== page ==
Eggshell Planters: Starting Seeds in Eggshells
Whether you’re working on enriching your soil, limiting bugs or starting seeds, eggshells are surprisingly useful in the garden. With their high calcium content and handy size and shape, eggshells deserve a second life in helping you get your garden ready to bloom. Composting your eggshells is always a good idea, but if you have some halved shells that still have their round ends intact after you crack them, consider using them like mini planters to start some seeds. Eggshell seed starters provide an easy, efficient alternative to soil starter kits while protecting delicate sprouts from the elements before they’re ready to go into the ground.
To get your eggshell plant pot project underway, gather some empty eggshells, soil and seeds. Choose rich soil without a lot of perlite or grit so the seeds can sprout easily. You’ll also want to make sure your eggshells are large enough to accommodate the seeds. Try to keep at least half of the eggshell intact to make a little cup for the soil to sit in. If possible, make a little pin prick at the bottom of the shell so the soil can drain easily.
As you’re starting seeds in eggshells, it’s also helpful to have some sort of container to hold your eggshells in place and make it easier to transport the sprouts when they’re ready for planting. You can reuse your egg carton for this, or you can pick out a pretty ceramic or porcelain egg crate for a decorative effect. Any other container you can think of that’s stable and sturdy will work well – the eggs make convenient container on their own, but they can use some assistance staying upright due to their round ends. When you bring in reinforcements to support and steady the eggshells, you give your seeds a better chance at success!
Plant and Place
When you have your shells and supports all set up, it’s time to start planting the seeds in eggshell plant pots. Each shell can get a good measure of soil, but it’s important to read the instructions for the specific kind of seeds you’re sowing. Some seeds need to be planted deeper in the dirt than others. Once you plant your seeds, give them just a little bit of water and set them in a sunny window that gets bright, consistent light. You can use a full-spectrum grow lamp if you don’t have a spot with much sunlight.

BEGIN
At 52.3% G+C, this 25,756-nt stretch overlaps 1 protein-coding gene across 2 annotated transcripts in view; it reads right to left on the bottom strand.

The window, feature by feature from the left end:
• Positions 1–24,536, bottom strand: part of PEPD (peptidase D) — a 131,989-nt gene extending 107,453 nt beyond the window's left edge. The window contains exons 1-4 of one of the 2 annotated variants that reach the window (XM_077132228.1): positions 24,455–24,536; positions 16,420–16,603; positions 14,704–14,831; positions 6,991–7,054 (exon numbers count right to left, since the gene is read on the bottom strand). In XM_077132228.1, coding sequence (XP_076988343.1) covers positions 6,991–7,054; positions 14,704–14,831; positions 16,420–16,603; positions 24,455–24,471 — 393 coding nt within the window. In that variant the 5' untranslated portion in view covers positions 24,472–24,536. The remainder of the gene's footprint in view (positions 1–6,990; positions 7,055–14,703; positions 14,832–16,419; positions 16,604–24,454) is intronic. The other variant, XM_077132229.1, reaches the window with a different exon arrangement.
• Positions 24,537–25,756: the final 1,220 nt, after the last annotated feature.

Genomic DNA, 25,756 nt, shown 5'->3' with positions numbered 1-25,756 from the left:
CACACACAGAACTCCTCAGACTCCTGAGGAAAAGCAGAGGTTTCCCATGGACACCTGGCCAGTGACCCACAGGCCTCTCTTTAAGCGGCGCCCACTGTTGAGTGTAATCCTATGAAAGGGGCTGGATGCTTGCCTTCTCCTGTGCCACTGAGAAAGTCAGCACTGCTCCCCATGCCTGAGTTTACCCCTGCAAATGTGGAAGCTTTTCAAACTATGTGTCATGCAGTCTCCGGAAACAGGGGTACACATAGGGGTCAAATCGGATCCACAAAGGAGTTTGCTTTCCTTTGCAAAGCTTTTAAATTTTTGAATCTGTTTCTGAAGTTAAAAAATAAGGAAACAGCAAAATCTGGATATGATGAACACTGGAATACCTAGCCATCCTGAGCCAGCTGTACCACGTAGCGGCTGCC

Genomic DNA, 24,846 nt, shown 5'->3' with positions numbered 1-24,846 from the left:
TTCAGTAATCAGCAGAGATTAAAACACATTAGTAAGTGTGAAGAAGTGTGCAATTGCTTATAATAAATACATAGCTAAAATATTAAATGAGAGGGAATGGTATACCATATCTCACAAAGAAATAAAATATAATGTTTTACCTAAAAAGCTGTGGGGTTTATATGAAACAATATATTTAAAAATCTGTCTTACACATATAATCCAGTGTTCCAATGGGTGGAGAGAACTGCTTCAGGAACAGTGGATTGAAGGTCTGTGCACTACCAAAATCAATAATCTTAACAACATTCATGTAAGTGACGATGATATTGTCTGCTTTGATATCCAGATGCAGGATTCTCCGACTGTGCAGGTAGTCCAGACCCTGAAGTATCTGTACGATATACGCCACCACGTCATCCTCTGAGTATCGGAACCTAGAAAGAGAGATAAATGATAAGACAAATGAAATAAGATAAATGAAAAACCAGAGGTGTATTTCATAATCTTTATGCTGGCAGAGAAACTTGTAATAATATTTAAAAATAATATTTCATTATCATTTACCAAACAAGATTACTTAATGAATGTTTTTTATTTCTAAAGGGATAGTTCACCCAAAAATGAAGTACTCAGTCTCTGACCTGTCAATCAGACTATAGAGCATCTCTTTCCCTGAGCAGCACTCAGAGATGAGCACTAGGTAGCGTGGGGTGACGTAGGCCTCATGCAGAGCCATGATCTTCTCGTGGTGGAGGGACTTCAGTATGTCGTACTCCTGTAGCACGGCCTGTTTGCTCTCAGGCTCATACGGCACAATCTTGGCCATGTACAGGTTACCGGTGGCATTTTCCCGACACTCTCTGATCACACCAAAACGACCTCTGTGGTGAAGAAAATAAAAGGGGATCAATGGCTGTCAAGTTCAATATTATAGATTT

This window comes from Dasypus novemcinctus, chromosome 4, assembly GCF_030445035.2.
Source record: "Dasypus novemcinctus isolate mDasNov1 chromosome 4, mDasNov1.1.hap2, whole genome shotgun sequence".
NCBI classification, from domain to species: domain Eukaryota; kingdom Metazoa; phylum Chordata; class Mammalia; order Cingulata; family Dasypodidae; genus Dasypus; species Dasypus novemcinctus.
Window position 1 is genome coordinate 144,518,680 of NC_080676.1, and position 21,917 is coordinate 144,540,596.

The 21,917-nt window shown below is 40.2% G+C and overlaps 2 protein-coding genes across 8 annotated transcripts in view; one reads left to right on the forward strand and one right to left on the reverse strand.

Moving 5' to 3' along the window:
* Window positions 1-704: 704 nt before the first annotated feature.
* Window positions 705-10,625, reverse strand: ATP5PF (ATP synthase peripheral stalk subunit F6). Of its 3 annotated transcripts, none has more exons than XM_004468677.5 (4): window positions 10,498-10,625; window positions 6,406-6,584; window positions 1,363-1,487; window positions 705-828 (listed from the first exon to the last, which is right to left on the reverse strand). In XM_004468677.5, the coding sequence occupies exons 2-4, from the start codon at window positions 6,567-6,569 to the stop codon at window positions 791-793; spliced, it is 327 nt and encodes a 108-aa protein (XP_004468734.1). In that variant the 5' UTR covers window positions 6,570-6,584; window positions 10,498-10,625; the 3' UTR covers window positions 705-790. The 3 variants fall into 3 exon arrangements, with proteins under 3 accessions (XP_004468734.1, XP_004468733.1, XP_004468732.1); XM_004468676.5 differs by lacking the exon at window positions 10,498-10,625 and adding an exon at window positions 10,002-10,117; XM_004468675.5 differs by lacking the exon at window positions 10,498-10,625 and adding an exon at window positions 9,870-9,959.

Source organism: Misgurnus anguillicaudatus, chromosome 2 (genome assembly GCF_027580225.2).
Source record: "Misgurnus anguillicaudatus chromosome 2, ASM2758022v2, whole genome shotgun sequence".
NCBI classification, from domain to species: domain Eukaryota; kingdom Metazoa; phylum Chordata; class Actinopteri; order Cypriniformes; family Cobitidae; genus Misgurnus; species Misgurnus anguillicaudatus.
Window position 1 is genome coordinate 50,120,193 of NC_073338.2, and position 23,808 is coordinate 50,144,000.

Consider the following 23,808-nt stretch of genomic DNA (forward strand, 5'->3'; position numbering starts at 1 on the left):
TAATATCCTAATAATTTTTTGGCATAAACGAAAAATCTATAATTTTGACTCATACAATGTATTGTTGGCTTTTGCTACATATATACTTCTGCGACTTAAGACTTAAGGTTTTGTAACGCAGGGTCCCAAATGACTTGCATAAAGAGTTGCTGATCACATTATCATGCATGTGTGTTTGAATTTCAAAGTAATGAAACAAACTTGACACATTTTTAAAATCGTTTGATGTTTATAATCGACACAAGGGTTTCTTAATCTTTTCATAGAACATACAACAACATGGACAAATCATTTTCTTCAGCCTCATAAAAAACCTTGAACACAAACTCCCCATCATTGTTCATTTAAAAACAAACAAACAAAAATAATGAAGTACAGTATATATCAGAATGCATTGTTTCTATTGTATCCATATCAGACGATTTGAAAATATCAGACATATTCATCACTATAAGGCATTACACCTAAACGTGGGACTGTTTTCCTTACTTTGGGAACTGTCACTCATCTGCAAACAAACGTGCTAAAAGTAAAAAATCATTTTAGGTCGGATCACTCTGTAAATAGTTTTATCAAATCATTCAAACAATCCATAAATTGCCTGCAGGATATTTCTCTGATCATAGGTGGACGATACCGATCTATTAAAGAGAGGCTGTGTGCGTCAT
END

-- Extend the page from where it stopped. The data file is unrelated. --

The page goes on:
As your seeds start growing, keep your eggshell soil damp, but not wet, until you start seeing little green sprouts poking up. To give them the amount of water they need, you can use a mist sprayer or eyedropper rather than a watering can so it’s easy to add just enough to the seeds and sprouts. This is one of the many reasons why it’s a good idea to start your seeds indoors before they head outdoors – it’s easier to control how much water the delicate little plants get, and they’ll also stay protected from wind, pests and unexpected temperature dips.
Care and Display
Once your sprouts are coming up and growing strong, thin them out so there’s only one or two baby plants growing in each of your eggshell planters. As the plants grow bigger, they’ll compete for water and nutrient resources, so you give your plants a great chance at survival when you pull out the least-healthy sprouts in your planters. When the remaining sprouts grow large enough to get planted, you can gently crush the eggshell and add it into the soil. It’s an eco-friendly way to give your plants a nutrient boost.
You can also use your eggshell seed starters as decor in addition to or instead of using them for growing plants. There’s something sweetly spring-like about a ceramic egg crate filled with cute little sprouts in eggshell planters. You can use this little display as a dining table centerpiece; if you feel like getting creative with some place settings, you can even put each of the little eggshell sprout planters in its own egg cup as part of an Easter or springtime decorative display. From tiny little herb sprouts to small flowering plants, there are so many directions you can go in with this simple idea!